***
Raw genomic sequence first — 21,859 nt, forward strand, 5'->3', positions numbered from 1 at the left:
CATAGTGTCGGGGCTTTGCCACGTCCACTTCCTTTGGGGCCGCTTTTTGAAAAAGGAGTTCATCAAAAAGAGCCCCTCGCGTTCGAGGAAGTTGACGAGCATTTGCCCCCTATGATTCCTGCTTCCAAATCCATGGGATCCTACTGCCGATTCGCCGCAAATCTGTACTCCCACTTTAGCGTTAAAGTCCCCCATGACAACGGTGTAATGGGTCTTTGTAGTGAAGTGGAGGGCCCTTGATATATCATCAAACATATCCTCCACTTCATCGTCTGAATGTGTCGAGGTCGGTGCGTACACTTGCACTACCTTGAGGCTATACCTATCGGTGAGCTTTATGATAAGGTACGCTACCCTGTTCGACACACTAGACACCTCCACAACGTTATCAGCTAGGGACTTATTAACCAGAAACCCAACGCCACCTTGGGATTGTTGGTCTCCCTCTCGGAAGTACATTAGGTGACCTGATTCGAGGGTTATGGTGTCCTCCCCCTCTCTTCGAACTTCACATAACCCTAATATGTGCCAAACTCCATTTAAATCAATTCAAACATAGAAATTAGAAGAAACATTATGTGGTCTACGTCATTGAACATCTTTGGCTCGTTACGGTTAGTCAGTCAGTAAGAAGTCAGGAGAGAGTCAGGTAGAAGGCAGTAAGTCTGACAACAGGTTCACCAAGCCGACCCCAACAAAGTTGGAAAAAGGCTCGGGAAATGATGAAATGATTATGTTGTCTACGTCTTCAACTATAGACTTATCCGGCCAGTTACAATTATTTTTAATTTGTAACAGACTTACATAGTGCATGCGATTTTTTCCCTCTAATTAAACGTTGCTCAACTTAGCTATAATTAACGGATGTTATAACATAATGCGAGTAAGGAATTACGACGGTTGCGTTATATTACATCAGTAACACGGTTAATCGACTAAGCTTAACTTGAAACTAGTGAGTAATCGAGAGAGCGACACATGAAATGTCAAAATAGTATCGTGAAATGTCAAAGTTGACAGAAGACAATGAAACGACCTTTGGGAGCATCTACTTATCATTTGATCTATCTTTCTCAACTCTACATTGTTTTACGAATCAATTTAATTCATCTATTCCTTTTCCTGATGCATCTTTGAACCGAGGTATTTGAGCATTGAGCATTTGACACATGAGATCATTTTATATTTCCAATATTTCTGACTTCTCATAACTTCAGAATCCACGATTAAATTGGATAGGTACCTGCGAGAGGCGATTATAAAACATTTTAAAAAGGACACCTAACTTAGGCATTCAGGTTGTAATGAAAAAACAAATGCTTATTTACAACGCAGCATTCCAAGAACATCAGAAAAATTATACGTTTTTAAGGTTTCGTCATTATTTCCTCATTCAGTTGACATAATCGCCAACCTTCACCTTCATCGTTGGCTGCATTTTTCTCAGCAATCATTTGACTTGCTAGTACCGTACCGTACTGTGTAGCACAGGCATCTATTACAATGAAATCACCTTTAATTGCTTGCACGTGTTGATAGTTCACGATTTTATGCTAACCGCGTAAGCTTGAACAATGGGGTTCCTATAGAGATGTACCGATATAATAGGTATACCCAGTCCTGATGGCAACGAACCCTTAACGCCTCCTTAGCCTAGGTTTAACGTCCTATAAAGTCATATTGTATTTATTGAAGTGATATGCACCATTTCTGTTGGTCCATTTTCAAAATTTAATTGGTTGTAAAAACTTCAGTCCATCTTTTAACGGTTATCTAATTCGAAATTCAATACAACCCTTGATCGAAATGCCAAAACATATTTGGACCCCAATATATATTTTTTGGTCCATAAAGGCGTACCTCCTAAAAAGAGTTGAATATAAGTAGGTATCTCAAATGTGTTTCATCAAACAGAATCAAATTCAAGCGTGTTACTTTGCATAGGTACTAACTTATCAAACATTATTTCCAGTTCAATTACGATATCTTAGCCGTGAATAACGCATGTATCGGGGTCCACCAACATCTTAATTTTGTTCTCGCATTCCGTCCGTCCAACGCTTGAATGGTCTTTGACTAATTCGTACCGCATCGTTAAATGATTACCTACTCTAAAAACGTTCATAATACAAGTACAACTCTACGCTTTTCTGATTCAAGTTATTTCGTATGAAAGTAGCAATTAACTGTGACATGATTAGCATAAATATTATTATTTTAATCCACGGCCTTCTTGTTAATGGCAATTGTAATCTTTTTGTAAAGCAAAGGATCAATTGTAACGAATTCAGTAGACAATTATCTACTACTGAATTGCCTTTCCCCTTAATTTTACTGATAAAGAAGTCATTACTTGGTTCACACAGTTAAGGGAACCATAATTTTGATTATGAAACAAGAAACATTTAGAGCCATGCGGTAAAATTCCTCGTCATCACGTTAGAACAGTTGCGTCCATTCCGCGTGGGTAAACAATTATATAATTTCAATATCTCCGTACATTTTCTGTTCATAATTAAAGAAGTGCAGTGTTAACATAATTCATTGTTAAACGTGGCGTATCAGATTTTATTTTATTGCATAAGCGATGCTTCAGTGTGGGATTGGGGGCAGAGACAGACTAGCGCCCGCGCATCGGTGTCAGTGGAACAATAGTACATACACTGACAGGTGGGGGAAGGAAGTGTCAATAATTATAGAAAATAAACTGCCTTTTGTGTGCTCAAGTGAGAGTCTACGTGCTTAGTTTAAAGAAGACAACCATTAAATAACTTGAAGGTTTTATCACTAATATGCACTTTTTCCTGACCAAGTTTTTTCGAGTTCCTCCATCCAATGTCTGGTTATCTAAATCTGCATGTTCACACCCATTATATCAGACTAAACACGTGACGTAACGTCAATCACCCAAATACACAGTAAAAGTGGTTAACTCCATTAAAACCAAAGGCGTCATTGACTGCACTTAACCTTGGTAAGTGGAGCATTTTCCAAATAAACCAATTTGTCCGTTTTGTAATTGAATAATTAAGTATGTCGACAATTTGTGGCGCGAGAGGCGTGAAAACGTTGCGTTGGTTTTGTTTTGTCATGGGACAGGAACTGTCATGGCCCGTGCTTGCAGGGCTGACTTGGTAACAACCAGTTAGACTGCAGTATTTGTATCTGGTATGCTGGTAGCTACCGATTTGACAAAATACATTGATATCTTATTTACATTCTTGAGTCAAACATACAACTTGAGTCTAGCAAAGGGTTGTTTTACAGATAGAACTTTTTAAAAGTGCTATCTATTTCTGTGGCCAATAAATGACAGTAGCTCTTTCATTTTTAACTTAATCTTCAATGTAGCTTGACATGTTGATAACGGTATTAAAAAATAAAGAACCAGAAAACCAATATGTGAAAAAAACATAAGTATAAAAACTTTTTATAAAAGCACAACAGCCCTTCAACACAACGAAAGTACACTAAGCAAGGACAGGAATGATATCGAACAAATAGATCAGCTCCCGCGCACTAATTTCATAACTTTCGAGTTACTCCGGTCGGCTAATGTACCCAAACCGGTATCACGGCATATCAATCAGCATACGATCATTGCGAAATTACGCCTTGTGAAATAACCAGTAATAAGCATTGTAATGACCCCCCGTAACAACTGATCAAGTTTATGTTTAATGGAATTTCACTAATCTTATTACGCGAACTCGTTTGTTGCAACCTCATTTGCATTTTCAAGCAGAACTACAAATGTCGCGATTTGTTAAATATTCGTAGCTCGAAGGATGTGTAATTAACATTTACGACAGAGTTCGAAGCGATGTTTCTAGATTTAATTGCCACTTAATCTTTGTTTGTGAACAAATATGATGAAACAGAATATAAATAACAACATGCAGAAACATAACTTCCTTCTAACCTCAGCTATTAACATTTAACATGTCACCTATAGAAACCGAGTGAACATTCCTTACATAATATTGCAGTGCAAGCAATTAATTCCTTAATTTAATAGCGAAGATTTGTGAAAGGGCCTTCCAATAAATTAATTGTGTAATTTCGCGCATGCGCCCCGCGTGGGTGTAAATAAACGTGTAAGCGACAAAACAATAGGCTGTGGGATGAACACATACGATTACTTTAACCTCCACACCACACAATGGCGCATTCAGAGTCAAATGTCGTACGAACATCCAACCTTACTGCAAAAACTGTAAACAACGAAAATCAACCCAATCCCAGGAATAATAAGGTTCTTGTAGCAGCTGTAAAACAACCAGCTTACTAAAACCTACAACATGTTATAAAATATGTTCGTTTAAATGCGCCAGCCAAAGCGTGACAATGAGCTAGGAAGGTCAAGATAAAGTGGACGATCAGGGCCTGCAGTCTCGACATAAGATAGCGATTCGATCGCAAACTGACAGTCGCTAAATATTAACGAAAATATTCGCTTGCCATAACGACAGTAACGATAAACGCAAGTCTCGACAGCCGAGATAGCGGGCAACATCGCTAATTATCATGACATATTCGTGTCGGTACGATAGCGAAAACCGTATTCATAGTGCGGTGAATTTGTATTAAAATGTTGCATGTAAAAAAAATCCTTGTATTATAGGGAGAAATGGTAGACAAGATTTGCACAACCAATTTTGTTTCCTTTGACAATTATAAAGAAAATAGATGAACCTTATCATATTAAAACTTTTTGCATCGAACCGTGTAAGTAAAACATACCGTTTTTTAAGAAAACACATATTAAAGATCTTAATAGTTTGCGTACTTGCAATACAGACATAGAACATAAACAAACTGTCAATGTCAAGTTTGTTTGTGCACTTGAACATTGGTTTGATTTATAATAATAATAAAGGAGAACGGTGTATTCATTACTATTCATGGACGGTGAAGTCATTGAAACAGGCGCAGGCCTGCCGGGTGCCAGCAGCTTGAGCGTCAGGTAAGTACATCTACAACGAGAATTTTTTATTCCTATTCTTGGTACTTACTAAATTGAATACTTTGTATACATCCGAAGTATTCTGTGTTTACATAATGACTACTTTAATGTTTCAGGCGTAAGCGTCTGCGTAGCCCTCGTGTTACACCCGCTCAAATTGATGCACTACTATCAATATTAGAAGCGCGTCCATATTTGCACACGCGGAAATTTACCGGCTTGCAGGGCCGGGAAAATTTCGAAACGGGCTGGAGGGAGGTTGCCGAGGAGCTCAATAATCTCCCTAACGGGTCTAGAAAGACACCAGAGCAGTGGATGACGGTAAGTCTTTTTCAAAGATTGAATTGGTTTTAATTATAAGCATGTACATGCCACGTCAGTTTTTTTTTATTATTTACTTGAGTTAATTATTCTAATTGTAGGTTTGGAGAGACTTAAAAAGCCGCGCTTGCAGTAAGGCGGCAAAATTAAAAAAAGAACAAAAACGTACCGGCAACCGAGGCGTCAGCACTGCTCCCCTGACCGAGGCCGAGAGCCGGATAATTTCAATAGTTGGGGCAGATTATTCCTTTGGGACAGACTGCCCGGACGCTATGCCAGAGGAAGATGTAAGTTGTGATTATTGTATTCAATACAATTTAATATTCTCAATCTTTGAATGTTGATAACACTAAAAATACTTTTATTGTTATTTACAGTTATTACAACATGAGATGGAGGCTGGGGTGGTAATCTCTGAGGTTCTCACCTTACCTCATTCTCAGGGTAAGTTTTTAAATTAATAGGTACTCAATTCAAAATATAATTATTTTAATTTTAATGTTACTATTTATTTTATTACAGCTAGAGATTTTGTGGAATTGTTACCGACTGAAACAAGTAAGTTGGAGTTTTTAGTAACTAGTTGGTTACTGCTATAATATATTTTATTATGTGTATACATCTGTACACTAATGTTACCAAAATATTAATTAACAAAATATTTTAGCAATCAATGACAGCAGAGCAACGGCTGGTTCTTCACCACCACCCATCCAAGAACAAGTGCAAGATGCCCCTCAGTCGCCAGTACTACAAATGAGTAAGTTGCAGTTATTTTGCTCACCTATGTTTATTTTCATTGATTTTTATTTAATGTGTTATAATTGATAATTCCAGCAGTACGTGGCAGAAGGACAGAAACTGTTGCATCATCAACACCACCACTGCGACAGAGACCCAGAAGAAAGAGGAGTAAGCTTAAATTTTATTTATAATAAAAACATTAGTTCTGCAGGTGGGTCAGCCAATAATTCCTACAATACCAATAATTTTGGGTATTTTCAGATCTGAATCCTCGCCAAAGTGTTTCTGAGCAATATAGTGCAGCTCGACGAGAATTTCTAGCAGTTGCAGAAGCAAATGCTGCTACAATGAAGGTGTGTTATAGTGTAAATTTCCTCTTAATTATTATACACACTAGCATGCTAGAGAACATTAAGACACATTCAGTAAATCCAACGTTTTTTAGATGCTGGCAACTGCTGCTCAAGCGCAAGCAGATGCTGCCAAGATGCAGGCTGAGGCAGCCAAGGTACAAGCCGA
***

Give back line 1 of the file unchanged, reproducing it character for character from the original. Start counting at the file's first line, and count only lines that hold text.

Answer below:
Raw genomic sequence first — 21,859 nt, forward strand, 5'->3', positions numbered from 1 at the left: